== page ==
Wednesday, March 04, 2015

tool boxes and sense of self

I am off from school today due to a pending winter storm.  I had planned to begin a class on box making for home schooled students. But that will be delayed for one more week.

Yesterday in wood shop classes, my first and second grade students continued making their tool boxes. It is amazing to me how much impact these tool boxes can have. Usually my students want to decorate the wood objects they have made and take them home as soon as they are allowed. Decoration is part of the process of claiming ownership. Taking the object home is step number two in asserting their possession of what they have made.

These tool boxes seem to signal a higher level of maturity in response to their work. They have been in no rush to finish them and are in no rush to take them home, as they want tools to go inside. Last week we added tool holders for screwdrivers and other tools to be organized in the box. Yesterday we added holders for pencils, and we began making small tools to enable work at home. We made squares that they can use to mark wood for a square cut. Next week they want to make magnetic nail holders like those we use in the shop. We will also make a sanding block to be kept inside.

A tool box and the tools that go in it are important symbols. They identify the child as one who is trusted with powerful objects, and as one who has an important role in both family and community.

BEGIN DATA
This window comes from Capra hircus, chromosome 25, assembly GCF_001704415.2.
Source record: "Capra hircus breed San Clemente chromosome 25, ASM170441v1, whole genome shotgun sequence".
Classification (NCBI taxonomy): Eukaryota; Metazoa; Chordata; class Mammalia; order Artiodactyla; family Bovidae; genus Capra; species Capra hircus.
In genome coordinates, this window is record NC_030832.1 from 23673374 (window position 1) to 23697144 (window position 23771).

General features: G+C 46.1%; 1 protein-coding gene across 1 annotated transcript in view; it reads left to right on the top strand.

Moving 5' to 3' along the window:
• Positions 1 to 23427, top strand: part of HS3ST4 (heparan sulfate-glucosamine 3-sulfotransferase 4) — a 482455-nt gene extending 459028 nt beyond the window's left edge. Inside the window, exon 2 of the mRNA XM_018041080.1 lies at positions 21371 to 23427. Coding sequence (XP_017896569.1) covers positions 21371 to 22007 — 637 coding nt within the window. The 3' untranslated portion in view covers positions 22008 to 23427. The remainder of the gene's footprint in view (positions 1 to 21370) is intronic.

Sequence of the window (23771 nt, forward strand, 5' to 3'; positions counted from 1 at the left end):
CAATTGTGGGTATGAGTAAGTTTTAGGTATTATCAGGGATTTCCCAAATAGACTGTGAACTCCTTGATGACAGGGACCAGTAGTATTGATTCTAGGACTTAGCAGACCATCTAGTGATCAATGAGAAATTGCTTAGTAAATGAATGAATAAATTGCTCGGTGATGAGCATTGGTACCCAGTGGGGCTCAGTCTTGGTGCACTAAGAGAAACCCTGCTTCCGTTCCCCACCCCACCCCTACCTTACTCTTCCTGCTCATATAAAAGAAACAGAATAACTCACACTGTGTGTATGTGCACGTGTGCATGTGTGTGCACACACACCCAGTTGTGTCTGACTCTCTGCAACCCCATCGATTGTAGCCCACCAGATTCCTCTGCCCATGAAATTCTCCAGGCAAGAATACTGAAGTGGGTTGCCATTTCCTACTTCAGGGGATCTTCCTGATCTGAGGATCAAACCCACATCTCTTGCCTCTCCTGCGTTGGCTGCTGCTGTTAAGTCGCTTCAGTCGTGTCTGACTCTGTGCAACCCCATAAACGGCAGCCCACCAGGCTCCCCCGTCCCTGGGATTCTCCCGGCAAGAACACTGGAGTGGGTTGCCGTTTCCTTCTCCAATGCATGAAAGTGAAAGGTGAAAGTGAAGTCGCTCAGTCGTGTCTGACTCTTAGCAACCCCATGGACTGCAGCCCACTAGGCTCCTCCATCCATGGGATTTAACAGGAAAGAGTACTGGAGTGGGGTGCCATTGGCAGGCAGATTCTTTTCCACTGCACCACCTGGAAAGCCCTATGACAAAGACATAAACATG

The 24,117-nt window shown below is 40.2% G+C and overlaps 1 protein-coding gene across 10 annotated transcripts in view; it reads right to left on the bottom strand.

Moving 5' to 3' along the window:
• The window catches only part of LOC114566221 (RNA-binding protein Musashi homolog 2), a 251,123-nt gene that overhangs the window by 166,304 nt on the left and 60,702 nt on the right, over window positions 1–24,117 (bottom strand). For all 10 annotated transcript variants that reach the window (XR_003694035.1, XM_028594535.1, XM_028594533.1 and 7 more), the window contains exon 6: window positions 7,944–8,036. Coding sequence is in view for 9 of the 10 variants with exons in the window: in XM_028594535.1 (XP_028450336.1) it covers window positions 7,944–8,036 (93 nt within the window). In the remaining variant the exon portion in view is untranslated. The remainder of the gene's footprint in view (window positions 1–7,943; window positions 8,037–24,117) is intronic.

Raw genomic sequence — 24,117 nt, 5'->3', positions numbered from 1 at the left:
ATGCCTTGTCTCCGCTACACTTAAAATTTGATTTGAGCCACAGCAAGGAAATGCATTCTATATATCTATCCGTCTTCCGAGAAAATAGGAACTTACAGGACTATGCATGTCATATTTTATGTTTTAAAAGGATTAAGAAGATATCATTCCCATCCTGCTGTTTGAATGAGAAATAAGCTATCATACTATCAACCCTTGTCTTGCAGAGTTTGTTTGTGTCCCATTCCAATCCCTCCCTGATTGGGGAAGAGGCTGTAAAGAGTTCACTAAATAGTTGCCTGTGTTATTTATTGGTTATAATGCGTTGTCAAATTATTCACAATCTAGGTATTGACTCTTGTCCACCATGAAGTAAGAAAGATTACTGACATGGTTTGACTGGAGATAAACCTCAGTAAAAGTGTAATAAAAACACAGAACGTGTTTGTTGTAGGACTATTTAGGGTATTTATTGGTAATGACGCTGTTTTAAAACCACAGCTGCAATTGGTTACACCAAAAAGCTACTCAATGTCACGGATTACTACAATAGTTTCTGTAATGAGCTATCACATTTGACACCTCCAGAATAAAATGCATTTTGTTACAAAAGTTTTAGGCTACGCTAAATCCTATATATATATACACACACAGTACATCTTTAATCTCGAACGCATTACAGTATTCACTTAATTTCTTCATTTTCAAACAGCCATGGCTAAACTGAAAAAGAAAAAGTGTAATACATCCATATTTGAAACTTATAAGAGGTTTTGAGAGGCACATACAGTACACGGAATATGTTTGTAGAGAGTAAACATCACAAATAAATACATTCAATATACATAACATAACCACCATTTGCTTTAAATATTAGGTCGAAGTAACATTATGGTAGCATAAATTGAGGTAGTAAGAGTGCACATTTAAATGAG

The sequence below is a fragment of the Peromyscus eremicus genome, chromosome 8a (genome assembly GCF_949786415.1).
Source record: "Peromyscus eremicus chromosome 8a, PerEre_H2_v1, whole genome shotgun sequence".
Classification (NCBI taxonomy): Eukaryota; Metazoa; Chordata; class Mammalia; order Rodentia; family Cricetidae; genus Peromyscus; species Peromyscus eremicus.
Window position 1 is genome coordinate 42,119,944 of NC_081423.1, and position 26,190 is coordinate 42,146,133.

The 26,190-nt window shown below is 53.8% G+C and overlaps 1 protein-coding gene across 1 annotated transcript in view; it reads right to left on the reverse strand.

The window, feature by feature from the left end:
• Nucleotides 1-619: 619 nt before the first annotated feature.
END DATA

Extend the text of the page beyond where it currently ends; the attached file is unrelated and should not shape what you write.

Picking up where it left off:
I remain deeply puzzled that there are some who do not understand the necessity that all students:

Make, fix and create...


Tuesday, March 03, 2015

odd joints and glue...

 I've cut the parts and routed the hidden spline slots for assembly of my small wood chapels that will hold a "choir" consisting of samples of American hardwoods. Two chapels will be free standing and one is designed for wall mounting. After the parts are sanded, they will be glued together, a back will be fitted, and the galleries will be installed to hold the members of the "choir."

An article in Fine Woodworking this month illustrates making the "perfect mitered box." We all know that perfection is in the eye of the beholder, or more accurately, in the relationship between the observer and the object, and takes into consideration a wide range of values and experiences. I asked the author about his assembly of the perfect mitered box without using anything but glue. He had used a technique of pre-gluing the mitered ends and refrained from using any further method of strengthening the joint.

I was not the only one to question the glue only technique, and he was having to answer a number of questions from readers on his assertion that glue could be enough.

My thought was that if he could provide evidence of the effectiveness of a glued-only mitered joint, I could use it in this project that I hope will last a century or more when complete. Still, I could not resist doing what I know would work best. To spend a few hours making fixtures to hold the parts for routing, and then to spend a bit of extra time during the gluing operation makes perfect sense in light of the assurance it will not fall apart due to the expansion and contraction of wood.